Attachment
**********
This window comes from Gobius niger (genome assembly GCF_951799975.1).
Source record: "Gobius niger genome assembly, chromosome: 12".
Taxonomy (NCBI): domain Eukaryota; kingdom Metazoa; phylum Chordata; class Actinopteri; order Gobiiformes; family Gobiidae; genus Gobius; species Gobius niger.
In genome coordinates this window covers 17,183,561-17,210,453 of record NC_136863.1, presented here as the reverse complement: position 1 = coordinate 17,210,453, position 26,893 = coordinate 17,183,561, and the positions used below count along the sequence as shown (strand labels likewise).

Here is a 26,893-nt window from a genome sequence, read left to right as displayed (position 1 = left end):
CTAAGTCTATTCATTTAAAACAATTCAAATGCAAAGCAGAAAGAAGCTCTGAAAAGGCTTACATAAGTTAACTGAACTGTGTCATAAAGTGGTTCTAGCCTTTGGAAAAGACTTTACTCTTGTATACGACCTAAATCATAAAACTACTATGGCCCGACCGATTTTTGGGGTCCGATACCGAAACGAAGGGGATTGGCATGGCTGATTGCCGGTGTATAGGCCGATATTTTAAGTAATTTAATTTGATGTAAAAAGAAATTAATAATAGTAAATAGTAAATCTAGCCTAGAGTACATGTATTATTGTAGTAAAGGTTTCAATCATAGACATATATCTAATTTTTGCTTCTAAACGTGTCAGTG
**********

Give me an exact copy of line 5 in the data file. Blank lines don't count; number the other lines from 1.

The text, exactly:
Here is a 26,893-nt window from a genome sequence, read left to right as displayed (position 1 = left end):